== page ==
• non-enveloped DNA virus
  80. cpv type1 first appeared in
  81. cpv-type2 was first isolated in
  82. cpv was associated with the outbreak of hemorrhagic enteritis during the late seventies caused by the
    corona virus
  83. cpv-2a was found in [blank]
  84. cpv-2b was found in
  85. cpv-2c was found in [blank] and isolated in Germany and Italy
  86. cpv-2c was first isolated in the US in
  87. CPV of all types divide and multiply in the
    fat cells of the gasro-intestinal tract
  88. [blank] does not react to the ELISA test,
    CPV-2c, but can if tested multiple times
  89. post mortem for cpv-2c requires tissue from two parts of the body
    • small intestine
    • tongue
  90. [blank] can infect cats usually causing vomiting but rarely death
  91. [blank] vaccine will protect cats form cpv-2c
    feline panleukopenia vaccine
  92. what two commercial parvo vaccines have been foudn to be effective in preventing cpv-2c
    • galaxy vaccines (CPV-2b)
    • continuum vaccines (CPV strain 154)
    • - some say that sherring plough vaccines work to
  93. what dog breeds are most susceptible to parvovirus enteritis
    • doberman pinschers
    • rottweilers
    • labrador retrievers
    • american stafforshire terriers
    • german sheherds
    • alaskan sled dogs
  94. what age range seems to be the most susceptible
    between 6 weeks and 6 months especially if they are under 20 lbs
  95. what the 7 symptoms of cpv
    • fever (pyrexia)
    • lethargy
    • vomiting
    • diarrhea (soft watery with a distinctive odor and bloody orange to red color)
    • dehydration
    • lack of apetite
    • pronounced leukopenia
  96. what 4 tissues are most associated with cpv-2 infections
    • gastrointestinal tract
    • myocardium
    • skin
    • nervous tissue
  97. why are puppies under the age of 12 weeks more susceptible to cpv infections
    because they lack immunity and have an larger number of growing and dividing cells
  98. what are 2 clinical complications associated with cpv-2 infections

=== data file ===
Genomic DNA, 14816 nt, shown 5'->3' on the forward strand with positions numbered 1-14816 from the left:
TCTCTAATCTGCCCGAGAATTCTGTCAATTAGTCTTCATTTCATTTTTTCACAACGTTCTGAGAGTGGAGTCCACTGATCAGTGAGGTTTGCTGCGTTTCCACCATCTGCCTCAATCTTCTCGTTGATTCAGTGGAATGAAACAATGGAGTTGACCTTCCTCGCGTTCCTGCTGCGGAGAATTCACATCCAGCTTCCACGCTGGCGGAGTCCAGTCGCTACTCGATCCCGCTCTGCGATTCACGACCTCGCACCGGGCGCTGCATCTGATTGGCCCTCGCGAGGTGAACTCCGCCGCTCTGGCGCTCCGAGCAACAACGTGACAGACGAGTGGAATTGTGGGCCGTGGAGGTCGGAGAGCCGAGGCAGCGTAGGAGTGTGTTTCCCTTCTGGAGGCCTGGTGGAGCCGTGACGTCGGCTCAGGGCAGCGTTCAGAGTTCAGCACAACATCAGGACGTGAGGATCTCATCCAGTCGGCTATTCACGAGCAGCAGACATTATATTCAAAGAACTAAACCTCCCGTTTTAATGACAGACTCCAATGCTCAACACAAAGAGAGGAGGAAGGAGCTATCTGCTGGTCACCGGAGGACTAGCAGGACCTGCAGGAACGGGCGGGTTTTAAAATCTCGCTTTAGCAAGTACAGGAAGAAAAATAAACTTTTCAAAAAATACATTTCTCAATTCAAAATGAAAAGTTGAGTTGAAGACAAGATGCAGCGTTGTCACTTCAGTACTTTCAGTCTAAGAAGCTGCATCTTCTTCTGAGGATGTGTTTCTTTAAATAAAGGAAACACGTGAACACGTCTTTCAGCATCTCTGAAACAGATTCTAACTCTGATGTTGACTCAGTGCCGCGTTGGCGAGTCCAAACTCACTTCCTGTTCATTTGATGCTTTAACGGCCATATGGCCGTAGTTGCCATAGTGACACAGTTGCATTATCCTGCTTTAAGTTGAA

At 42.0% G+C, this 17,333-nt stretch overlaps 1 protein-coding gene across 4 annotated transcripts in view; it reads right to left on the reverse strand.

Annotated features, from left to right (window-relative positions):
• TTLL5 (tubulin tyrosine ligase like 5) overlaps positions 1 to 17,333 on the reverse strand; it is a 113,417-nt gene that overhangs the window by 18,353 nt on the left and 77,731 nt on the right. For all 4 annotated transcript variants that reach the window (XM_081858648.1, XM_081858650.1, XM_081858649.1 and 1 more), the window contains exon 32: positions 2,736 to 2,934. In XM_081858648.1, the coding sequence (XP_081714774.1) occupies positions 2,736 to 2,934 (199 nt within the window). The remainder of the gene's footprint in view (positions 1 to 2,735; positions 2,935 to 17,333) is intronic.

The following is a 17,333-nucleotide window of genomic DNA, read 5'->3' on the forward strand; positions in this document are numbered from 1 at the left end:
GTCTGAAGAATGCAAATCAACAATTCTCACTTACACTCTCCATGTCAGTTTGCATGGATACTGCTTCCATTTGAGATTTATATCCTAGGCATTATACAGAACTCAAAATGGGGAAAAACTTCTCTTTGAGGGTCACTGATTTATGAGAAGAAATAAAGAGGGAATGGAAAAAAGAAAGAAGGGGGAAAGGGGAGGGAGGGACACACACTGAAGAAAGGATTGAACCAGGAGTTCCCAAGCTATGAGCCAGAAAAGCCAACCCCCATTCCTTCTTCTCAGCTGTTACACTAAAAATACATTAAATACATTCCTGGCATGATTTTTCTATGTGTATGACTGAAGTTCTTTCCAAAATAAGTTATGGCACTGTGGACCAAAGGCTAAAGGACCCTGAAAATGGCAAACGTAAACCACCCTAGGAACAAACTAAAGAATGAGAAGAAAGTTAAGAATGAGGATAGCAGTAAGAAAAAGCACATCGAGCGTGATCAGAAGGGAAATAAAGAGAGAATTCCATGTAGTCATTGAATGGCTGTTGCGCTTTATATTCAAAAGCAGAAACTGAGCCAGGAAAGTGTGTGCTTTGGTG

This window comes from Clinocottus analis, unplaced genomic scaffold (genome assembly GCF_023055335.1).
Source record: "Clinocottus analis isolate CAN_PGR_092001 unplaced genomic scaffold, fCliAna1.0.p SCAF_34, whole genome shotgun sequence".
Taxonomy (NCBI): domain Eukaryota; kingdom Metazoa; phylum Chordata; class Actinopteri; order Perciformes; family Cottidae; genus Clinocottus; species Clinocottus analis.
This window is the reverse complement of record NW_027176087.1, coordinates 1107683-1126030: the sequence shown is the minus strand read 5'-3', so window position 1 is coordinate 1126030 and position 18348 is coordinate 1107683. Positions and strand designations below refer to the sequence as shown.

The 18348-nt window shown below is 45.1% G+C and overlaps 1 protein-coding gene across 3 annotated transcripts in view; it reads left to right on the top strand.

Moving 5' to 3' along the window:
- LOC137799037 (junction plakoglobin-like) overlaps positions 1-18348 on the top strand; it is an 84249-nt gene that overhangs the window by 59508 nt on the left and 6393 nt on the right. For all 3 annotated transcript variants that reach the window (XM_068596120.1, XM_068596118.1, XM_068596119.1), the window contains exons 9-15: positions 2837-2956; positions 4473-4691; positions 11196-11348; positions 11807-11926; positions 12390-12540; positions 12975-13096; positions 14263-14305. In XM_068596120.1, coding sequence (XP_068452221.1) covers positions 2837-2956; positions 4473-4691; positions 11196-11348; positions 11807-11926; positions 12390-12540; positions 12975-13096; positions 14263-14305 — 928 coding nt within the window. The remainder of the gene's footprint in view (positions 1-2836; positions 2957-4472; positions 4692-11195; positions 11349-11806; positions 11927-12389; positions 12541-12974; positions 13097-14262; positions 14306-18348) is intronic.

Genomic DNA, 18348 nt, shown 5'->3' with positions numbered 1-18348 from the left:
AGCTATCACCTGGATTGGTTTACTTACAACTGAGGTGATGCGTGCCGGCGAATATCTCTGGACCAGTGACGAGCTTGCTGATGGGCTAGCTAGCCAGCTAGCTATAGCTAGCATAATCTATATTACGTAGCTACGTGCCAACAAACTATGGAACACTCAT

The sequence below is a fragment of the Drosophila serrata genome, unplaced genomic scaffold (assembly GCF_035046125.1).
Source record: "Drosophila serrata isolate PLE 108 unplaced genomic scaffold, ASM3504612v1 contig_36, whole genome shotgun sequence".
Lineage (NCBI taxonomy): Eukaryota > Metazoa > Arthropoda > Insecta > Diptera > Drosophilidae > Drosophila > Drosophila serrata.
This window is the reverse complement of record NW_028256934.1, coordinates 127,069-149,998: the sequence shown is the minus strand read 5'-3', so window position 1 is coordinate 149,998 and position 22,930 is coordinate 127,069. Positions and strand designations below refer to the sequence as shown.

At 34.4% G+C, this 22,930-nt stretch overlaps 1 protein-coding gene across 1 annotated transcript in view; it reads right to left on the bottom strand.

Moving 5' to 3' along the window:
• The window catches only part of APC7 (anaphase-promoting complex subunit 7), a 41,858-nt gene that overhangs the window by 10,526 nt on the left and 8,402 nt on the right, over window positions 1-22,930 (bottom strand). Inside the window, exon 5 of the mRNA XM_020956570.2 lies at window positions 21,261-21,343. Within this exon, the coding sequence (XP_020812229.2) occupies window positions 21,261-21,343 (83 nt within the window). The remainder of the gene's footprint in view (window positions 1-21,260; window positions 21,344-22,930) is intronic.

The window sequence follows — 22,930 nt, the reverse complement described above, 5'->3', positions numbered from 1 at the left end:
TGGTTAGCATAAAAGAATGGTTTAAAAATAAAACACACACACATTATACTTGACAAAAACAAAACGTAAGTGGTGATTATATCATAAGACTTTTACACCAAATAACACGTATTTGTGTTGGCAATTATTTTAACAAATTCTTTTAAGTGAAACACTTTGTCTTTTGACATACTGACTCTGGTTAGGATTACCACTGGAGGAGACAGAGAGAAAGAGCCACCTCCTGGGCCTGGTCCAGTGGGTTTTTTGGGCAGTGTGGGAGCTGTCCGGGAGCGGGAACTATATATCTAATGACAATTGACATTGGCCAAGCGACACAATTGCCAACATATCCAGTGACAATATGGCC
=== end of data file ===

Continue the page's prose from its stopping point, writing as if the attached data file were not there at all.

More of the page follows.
• secondary infections
    • thrombosis (presence of platelets and fibrin causing vascular obstruction)
  99. [blank] percent of puppies maternal antibodies come from transplacental transfer while [blank] are absorbed from colostrum
    • 10%
    • 90%
  100. what is the fist action of parvo
    leukopenia - the reason is it inhibits white blood cell division in the bone marrow (turn immune system off) then makes its way to the GI track
  101. what is the mbost common test used for cpv
    ELISA test (enzyme linked immunosorbant assay)
  102. what does cbc stand for
    complete blood count
  103. the detectability of parvo usually disappears form the feces in about
    7-9 days
  104. what are 4 test being used through state labs
    • direct and indirect fluorescent antibody methods
    • electron microscopy
    • antibody titers
    • tissue cultures
  105. what are 4 treatments for parvo
    • IV fluids
    • antibiotics
    • non-steroidal anti-inflamatory drugs (NSAID)
    • Colony stimulating factor (Ab production)
  106. what are the two most common bacteria seen with parvo
    • Escherichia coli
    • Clostridium perfingens
  107. if the bitch titer is high/low what age should puppies be vaccinated
    • high = 20 weeks
    • low = 6 weeks
  108. what are the recommendations when vaccinating for parvo for a large breed (75 lbs and up)
    • start at 4 weeks
    • continue every two to three weeks until 16-20 weeks
  109. what are the recommendations when vaccinating for parvo for medium breeds (20 - 75 lbs)
    • start at 5 weeks
    • 2-3 weeks in between until 16-20 weeks
  110. what are the recommendations when vaccinating for parvo for small breeds (less then 20 lbs)
    • start at 6 weeks
    • 2-3 weeks in between vaccines
    • until 16-20 weeks
  111. what is the shedding period for parvo
    4-5 days following the onset of illness
Card Set
canine and feline week 3
canine and feline management